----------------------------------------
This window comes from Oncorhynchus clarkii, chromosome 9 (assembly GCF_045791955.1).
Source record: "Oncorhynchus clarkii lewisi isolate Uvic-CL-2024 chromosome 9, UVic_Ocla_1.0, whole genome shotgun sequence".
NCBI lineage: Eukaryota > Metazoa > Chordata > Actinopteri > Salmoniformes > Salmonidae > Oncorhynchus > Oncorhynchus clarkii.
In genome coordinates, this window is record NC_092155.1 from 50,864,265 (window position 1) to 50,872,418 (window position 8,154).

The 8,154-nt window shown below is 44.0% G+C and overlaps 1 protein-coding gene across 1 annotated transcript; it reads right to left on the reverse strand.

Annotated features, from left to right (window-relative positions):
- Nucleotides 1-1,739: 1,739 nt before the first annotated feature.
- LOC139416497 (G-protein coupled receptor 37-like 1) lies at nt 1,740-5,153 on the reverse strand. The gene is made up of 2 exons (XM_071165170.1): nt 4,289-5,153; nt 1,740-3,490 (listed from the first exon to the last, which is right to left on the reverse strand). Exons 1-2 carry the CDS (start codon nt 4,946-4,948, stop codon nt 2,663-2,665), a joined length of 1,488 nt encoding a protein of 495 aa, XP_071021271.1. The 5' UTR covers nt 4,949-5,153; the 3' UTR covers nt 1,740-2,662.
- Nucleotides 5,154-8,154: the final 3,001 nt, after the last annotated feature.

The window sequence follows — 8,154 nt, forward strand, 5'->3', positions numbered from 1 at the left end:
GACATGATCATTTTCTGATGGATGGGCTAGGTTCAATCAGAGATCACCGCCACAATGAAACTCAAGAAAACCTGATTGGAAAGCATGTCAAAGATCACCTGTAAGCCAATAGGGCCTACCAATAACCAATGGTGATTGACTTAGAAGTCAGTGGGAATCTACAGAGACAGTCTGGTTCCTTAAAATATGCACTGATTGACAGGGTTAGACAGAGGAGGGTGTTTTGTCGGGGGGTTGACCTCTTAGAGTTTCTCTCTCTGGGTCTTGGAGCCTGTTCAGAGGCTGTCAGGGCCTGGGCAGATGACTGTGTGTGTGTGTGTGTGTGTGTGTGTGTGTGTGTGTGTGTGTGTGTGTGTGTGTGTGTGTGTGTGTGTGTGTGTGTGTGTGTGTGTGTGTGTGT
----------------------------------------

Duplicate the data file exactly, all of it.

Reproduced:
This window comes from Oncorhynchus clarkii, chromosome 9 (assembly GCF_045791955.1).
Source record: "Oncorhynchus clarkii lewisi isolate Uvic-CL-2024 chromosome 9, UVic_Ocla_1.0, whole genome shotgun sequence".
NCBI lineage: Eukaryota > Metazoa > Chordata > Actinopteri > Salmoniformes > Salmonidae > Oncorhynchus > Oncorhynchus clarkii.
In genome coordinates, this window is record NC_092155.1 from 50,864,265 (window position 1) to 50,872,418 (window position 8,154).

The 8,154-nt window shown below is 44.0% G+C and overlaps 1 protein-coding gene across 1 annotated transcript; it reads right to left on the reverse strand.

Annotated features, from left to right (window-relative positions):
- Nucleotides 1-1,739: 1,739 nt before the first annotated feature.
- LOC139416497 (G-protein coupled receptor 37-like 1) lies at nt 1,740-5,153 on the reverse strand. The gene is made up of 2 exons (XM_071165170.1): nt 4,289-5,153; nt 1,740-3,490 (listed from the first exon to the last, which is right to left on the reverse strand). Exons 1-2 carry the CDS (start codon nt 4,946-4,948, stop codon nt 2,663-2,665), a joined length of 1,488 nt encoding a protein of 495 aa, XP_071021271.1. The 5' UTR covers nt 4,949-5,153; the 3' UTR covers nt 1,740-2,662.
- Nucleotides 5,154-8,154: the final 3,001 nt, after the last annotated feature.

The window sequence follows — 8,154 nt, forward strand, 5'->3', positions numbered from 1 at the left end:
GACATGATCATTTTCTGATGGATGGGCTAGGTTCAATCAGAGATCACCGCCACAATGAAACTCAAGAAAACCTGATTGGAAAGCATGTCAAAGATCACCTGTAAGCCAATAGGGCCTACCAATAACCAATGGTGATTGACTTAGAAGTCAGTGGGAATCTACAGAGACAGTCTGGTTCCTTAAAATATGCACTGATTGACAGGGTTAGACAGAGGAGGGTGTTTTGTCGGGGGGTTGACCTCTTAGAGTTTCTCTCTCTGGGTCTTGGAGCCTGTTCAGAGGCTGTCAGGGCCTGGGCAGATGACTGTGTGTGTGTGTGTGTGTGTGTGTGTGTGTGTGTGTGTGTGTGTGTGTGTGTGTGTGTGTGTGTGTGTGTGTGTGTGTGTGTGTGTGTGTGTGT